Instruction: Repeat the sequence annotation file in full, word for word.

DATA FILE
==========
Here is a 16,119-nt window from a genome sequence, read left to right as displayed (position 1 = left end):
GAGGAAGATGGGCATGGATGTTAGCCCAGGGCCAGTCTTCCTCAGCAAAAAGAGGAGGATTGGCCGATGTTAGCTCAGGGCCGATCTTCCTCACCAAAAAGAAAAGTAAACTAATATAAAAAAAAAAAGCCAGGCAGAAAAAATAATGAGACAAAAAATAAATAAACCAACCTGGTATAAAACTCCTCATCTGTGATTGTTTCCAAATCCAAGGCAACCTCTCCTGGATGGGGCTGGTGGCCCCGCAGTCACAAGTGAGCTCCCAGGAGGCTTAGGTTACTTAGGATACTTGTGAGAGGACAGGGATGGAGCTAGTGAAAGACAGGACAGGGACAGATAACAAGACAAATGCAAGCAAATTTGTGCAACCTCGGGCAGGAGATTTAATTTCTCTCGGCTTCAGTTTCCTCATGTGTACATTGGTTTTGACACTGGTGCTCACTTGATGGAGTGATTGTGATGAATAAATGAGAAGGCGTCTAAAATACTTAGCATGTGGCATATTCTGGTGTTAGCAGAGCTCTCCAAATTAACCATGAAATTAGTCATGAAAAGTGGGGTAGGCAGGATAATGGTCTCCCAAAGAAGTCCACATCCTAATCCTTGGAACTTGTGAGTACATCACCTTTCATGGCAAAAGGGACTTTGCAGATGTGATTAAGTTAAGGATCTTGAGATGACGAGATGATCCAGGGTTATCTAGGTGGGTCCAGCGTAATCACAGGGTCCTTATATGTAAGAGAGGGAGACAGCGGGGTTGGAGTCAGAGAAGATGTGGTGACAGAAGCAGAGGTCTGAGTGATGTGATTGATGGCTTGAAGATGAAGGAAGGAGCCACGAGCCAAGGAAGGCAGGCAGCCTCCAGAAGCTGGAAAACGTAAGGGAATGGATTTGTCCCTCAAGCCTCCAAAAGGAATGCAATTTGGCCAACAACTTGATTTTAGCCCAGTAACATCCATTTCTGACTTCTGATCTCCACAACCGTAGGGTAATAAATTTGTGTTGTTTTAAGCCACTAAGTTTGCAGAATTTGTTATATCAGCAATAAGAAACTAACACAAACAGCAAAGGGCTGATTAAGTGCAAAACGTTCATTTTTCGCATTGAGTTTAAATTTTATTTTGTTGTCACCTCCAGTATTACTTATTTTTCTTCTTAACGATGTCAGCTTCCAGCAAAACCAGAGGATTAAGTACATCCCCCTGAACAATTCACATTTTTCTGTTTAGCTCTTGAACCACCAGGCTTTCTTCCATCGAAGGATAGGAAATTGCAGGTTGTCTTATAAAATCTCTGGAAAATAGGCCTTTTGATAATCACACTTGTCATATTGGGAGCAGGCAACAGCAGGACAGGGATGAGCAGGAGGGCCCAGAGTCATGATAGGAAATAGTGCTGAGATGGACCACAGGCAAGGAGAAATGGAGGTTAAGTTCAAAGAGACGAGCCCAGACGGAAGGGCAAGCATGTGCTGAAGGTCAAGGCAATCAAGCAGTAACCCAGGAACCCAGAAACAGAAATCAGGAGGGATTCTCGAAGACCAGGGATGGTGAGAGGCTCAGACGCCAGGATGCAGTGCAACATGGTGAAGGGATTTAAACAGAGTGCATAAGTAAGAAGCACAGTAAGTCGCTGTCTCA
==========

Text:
Here is a 16,119-nt window from a genome sequence, read left to right as displayed (position 1 = left end):
GAGGAAGATGGGCATGGATGTTAGCCCAGGGCCAGTCTTCCTCAGCAAAAAGAGGAGGATTGGCCGATGTTAGCTCAGGGCCGATCTTCCTCACCAAAAAGAAAAGTAAACTAATATAAAAAAAAAAAGCCAGGCAGAAAAAATAATGAGACAAAAAATAAATAAACCAACCTGGTATAAAACTCCTCATCTGTGATTGTTTCCAAATCCAAGGCAACCTCTCCTGGATGGGGCTGGTGGCCCCGCAGTCACAAGTGAGCTCCCAGGAGGCTTAGGTTACTTAGGATACTTGTGAGAGGACAGGGATGGAGCTAGTGAAAGACAGGACAGGGACAGATAACAAGACAAATGCAAGCAAATTTGTGCAACCTCGGGCAGGAGATTTAATTTCTCTCGGCTTCAGTTTCCTCATGTGTACATTGGTTTTGACACTGGTGCTCACTTGATGGAGTGATTGTGATGAATAAATGAGAAGGCGTCTAAAATACTTAGCATGTGGCATATTCTGGTGTTAGCAGAGCTCTCCAAATTAACCATGAAATTAGTCATGAAAAGTGGGGTAGGCAGGATAATGGTCTCCCAAAGAAGTCCACATCCTAATCCTTGGAACTTGTGAGTACATCACCTTTCATGGCAAAAGGGACTTTGCAGATGTGATTAAGTTAAGGATCTTGAGATGACGAGATGATCCAGGGTTATCTAGGTGGGTCCAGCGTAATCACAGGGTCCTTATATGTAAGAGAGGGAGACAGCGGGGTTGGAGTCAGAGAAGATGTGGTGACAGAAGCAGAGGTCTGAGTGATGTGATTGATGGCTTGAAGATGAAGGAAGGAGCCACGAGCCAAGGAAGGCAGGCAGCCTCCAGAAGCTGGAAAACGTAAGGGAATGGATTTGTCCCTCAAGCCTCCAAAAGGAATGCAATTTGGCCAACAACTTGATTTTAGCCCAGTAACATCCATTTCTGACTTCTGATCTCCACAACCGTAGGGTAATAAATTTGTGTTGTTTTAAGCCACTAAGTTTGCAGAATTTGTTATATCAGCAATAAGAAACTAACACAAACAGCAAAGGGCTGATTAAGTGCAAAACGTTCATTTTTCGCATTGAGTTTAAATTTTATTTTGTTGTCACCTCCAGTATTACTTATTTTTCTTCTTAACGATGTCAGCTTCCAGCAAAACCAGAGGATTAAGTACATCCCCCTGAACAATTCACATTTTTCTGTTTAGCTCTTGAACCACCAGGCTTTCTTCCATCGAAGGATAGGAAATTGCAGGTTGTCTTATAAAATCTCTGGAAAATAGGCCTTTTGATAATCACACTTGTCATATTGGGAGCAGGCAACAGCAGGACAGGGATGAGCAGGAGGGCCCAGAGTCATGATAGGAAATAGTGCTGAGATGGACCACAGGCAAGGAGAAATGGAGGTTAAGTTCAAAGAGACGAGCCCAGACGGAAGGGCAAGCATGTGCTGAAGGTCAAGGCAATCAAGCAGTAACCCAGGAACCCAGAAACAGAAATCAGGAGGGATTCTCGAAGACCAGGGATGGTGAGAGGCTCAGACGCCAGGATGCAGTGCAACATGGTGAAGGGATTTAAACAGAGTGCATAAGTAAGAAGCACAGTAAGTCGCTGTCTCA